Looking past our disappointment at the Treasury’s funding of the recovery package, it’s easy to see why the DfE failed to secure more money for interventions, writes Ian Rowe

The £1.4 billion offered by the government to help children catch up on their education after the pandemic was largely condemned as insufficient. The former recovery tsar, Sir Kevan Collins, clearly agreed that the proposal, amounting to £22 per child in the average primary school, was inadequate as he resigned over it.

It seems unlikely that schools will receive the £15 billion package Sir Kevan reportedly recommended.  There are murmurings that the Treasury picked apart his proposals line by line, questioning their effectiveness and cost.

Though the Treasury could have loosened the purse strings, seeking value for money by asking that initiatives have proven benefits is sound.  Organisations undertaking educational research, such as the Education Endowment Foundation and the Sutton Trust, do admirable work, but as charities their focus is rightly on helping the most disadvantaged and on social mobility.

What we need is a centralised approach to examining how successful teaching methods are.  The scientific systems of evidence gathering used in the pharmaceutical industry must be adopted in educational research to ensure that money schools receive is spent shrewdly.

When I completed a pharmacology degree, I didn’t imagine myself working in education technology. Edtech wasn’t a flourishing industry in the 1980s! I started my career working for pharmaceutical companies observing the way drugs are developed, tested and trialled.  Drug regulation is time consuming, and a rich and sturdy evidence base is collected before a treatment gets near a patient.

This process is laborious to prove that medicines are safe. However, The National Institute for Health and Care Excellence (NICE) also investigates how cost effective treatments are when deciding whether to allow it on the NHS.

Where there is vast demand and scarce resources, difficult decisions will arise

This sounds heartless, but where there is vast demand and scarce resources, difficult decisions will arise. NICE analyses the benefit of a treatment based on how many quality-adjusted life years (QALYs), or years in perfect health, it provides. This means that even if a treatment is effective, if it is costly and its benefits marginal, then NICE may reject it.

We should transfer this approach of evidence gathering and economic scrutiny into our education provision. The pandemic has left children stressed about their lost learning and the government is not providing a large sum to help them. Therefore, it is imperative that any funding is spent on educational initiatives that provide the most value. But without a robust evidence base, how can we possibly know what those are?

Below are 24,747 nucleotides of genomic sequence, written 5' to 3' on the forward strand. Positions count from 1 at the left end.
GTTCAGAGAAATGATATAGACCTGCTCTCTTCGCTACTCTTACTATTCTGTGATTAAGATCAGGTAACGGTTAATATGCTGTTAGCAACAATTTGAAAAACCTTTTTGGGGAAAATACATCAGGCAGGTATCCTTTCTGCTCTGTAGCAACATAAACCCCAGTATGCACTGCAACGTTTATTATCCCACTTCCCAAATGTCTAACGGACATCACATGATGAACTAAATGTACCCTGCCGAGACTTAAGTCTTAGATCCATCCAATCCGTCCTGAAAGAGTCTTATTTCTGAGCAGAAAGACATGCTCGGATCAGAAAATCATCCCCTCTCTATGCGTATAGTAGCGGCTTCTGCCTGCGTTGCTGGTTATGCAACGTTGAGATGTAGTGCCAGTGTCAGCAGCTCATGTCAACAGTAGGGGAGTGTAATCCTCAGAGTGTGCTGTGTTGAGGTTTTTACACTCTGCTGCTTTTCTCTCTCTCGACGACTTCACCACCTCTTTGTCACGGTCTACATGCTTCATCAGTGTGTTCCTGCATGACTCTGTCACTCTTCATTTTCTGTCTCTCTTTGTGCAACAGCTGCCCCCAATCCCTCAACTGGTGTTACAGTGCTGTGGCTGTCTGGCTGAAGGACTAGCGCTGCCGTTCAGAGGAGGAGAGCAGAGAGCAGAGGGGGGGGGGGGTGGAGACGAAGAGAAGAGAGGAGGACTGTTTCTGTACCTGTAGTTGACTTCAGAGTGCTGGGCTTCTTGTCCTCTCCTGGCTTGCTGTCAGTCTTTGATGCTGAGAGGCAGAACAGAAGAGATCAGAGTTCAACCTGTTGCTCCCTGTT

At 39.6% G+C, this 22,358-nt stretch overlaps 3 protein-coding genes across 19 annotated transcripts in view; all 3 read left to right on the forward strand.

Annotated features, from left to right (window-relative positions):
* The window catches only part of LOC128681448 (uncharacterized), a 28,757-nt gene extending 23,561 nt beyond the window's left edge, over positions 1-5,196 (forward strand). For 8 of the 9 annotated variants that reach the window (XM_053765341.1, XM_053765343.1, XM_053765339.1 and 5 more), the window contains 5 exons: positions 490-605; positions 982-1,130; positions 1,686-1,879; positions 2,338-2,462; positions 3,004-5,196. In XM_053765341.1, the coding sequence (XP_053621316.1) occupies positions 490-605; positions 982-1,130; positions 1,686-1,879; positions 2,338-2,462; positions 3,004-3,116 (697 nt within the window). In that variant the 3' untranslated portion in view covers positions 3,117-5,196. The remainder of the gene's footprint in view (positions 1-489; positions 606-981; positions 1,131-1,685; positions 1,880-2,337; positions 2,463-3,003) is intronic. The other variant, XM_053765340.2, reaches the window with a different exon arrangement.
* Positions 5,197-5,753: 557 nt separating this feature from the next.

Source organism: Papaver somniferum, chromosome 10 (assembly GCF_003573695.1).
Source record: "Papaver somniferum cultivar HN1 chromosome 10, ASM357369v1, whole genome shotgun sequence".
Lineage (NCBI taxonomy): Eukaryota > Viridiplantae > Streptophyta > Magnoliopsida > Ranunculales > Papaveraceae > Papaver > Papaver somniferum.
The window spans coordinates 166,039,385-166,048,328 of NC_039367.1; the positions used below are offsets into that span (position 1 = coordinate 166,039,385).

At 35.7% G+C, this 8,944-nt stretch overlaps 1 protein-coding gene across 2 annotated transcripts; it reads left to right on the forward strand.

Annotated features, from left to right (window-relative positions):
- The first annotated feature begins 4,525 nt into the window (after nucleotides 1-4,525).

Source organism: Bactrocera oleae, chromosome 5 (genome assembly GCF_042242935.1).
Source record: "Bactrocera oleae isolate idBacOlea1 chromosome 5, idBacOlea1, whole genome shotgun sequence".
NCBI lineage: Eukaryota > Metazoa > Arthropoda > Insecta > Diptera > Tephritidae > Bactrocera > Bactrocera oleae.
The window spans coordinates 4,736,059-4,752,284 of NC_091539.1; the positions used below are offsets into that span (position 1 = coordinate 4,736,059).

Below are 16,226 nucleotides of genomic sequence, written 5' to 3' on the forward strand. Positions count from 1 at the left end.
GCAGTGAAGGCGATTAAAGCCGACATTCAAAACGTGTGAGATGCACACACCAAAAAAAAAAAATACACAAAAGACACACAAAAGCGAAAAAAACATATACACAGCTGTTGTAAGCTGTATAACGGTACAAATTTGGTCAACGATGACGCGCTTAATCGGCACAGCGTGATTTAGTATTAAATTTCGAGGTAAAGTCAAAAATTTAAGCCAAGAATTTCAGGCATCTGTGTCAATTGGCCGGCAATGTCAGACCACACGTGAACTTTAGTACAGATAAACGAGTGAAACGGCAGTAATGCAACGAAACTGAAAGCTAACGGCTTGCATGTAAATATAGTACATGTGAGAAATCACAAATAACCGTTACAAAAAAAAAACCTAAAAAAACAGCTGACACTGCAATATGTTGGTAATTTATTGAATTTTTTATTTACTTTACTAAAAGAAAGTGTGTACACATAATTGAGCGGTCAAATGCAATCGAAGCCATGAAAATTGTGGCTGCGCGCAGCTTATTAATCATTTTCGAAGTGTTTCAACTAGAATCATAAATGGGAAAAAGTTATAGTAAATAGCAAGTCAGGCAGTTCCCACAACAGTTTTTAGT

The edtech sector has always had to prove its efficacy. We provide a product, and schools like to know that we deliver results before they invest in us. This means we are at the forefront of analysing how children learn and how to help them retain information.

GCSEPod, for example, is a founding member of the EdTech Evidence Group. The group’s core function is to help schools assess the impact of edtech in the classroom through evidence gathering and analysis. Integrating technology into assessment simplifies this process, allowing for data to be collected and arranged, ready for interpretation, at the click of a button.

A stringent methodology needs to be adopted in analysing the impact of more traditional and less conventional teaching methods so we can start to understand what works for students. Whether it’s working out sums on a blackboard, handcrafting something or engaging with content on a smartphone, we need to do more research on what the most effective teaching methods are.

There are some practical difficulties when it comes to proving where impact on educational progress comes from but this doesn’t mean we shouldn’t try. Clearly, the controlled situations in which clinical trials are conducted cannot be replicated in schools.

However, in the absence of a substantial funding U-turn by the government, we must create a system by which the success of educational approaches can be better measured. Only then can we ensure that the money the DfE does secure is spent as rewardingly as possible.

And more to the point, only with that kind of evidence can the DfE ever hope to secure more of it.